Taming The {Perfume} Notes {Scented Thoughts}


Today, I was planning to propose a review of Serge Lutens Encens et Lavande followed the next day by the latest Sonia Rykiel Belle en Rykiel as they both offer a central incense and lavender accord. It amused me to no end to read that the perfumer for Belle En Rykiel had told his customer that this accord had never been done before. We can also have a pious thought for Guerlain Jicky and see it as an illustrious predecessor of that main never-done-before accord. I will however have to postpone this project for the next coming days, hopefully starting tomorrow. Instead, I wanted to share some thoughts with you about an upcoming reflection theme for the blog......

There are perfume notes that I feel I need to tame (without a whip please). I need to be more on top of them, if you will (see for illustration image of The Taming of The Shrew with Richard Burton/Petruchio in the role of a beautiful, difficult, almost indomitable masculine tuberose it seems).

These perfume notes are often perceived to be powerful, replete with personality, offer asperities, and can create two extremes in a sensation, oscillating between revulsion and seduction. Here I have in mind currently and more specifically, incense and tuberose. Maybe aldehydes. Grape, I'm afraid. Certainly rose despite its classic usage in perfumery. We can all see that there are difficult aspects to a rose scent. The natural liquorishey character of the Bulgarian rose absolute I have for example is nothing short of nauseating. These natural asperities are treated differently in different perfume compositions. These perceived difficulties create an urge in me in the long run to better understand these interesting, not-so-pretty notes. On the other hand, I must say that, for example, I have no problem with civet despite the presence of Skatol in it. There is certainly a subjective part to this quest. But I think also some objectivity to it. Folklore is full of allusions to the dangerous smell of tuberose. Aldehydes being more recent, we won't see them illustrated as much in literature, not to mention proverbs. The ancient incense may feel at times too close to the divine, to the point of losing its human touch.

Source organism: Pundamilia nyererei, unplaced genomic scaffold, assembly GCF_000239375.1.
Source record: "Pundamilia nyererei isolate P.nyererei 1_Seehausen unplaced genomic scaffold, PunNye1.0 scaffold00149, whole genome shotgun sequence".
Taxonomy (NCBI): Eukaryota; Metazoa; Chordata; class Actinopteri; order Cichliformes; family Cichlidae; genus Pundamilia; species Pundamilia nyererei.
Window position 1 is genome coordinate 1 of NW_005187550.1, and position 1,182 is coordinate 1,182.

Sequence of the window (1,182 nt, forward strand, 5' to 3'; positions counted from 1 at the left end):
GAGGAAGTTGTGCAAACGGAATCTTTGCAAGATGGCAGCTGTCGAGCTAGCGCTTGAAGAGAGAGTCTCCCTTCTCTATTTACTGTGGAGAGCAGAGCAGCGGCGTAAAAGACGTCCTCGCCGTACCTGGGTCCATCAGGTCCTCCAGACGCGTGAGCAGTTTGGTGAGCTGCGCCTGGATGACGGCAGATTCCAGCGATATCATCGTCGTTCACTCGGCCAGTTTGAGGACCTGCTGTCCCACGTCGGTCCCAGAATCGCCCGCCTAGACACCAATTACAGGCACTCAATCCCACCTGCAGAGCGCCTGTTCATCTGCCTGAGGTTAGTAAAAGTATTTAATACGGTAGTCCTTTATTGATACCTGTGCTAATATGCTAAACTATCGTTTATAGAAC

One could argue of course that it is rather meaningless to pinpoint a perfume note and focus on it as a source of greater or lower expectations as what really counts is the way a note is treated within the whole perfume context. The notes I want to tame however, I believe do exist, and are often perceived as more difficult notes not just by me, but by a good majority of perfume wearers. It started with an idea on writing a post or a series of posts on "Taming The Tuberose", but then I saw there were other notes that to me were not immediately transparent and easy. The second note that came to my mind when I thought of taming a note was incense. I will start with a 2-day look at incense and lavender. I will add other incense perfume reviews in the future together with reflections on this note (and others), but not necessarily in unbroken sequential order because I prefer to keep a more flexible schedule. You will know however that I am asking myself these questions.

If you care to comment, please feel free to tell us what notes you think you need to tame yourself? Or would you rather use another expression to describe your relationship to these trickier notes? Do you think it is more dependent upon biography, culture, or some of their natural properties? Do you think there are difficult vs. easy perfume notes?

Have a good day! 

Photo is from faculty.fairfield.edu 

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3 Comments | Leave a comment

  1. Brilliant idea, M.-H.
    Your first choices are excellent (and I remember chuckling at the comment the perfumer made to Nathalie Rykiel, as reported by you in a previous thread... Quelle prétention!) Tuberose and rose are notoriously difficult (can do the first, not the second, so far). Aldehydes took some breaking in, perhaps because they smell "perfume-y" - one has to un-learn their old-fashioned connotations.
    Jasmine is one you haven't mentioned, that I, personally, find rather difficult to tame: the absolute sometimes lends a gasoline-type fume to a blend.
    But my most untame-able shrew is the haughty, icy iris.
    All of these divas can absolutely crush a composition once you become too aware of them. I'm very interested in the strategies employed by perfumers to bring them to sing with other notes, and I'm very much looking forward to your reflections, as always.

  2. Thank you D. I will do that more from the standpoint of a smeller than a perfumer though:)

  3. Hello, Marie-Helene. I' ve searched for the sequel of the subject you opened here, but didn't find anything. Such a pity.

    Incense and tuberose, along with spices, are the most compatible scents that my skin loves. I cannot tame citruses, not even the prettiest neroli essential oil, leather or tea notes. Actually, my view on perfume is that it should compliment the skin, not give the impression of 2 separate entities "me + a scent", no matter how beautiful the "disparate" scent.


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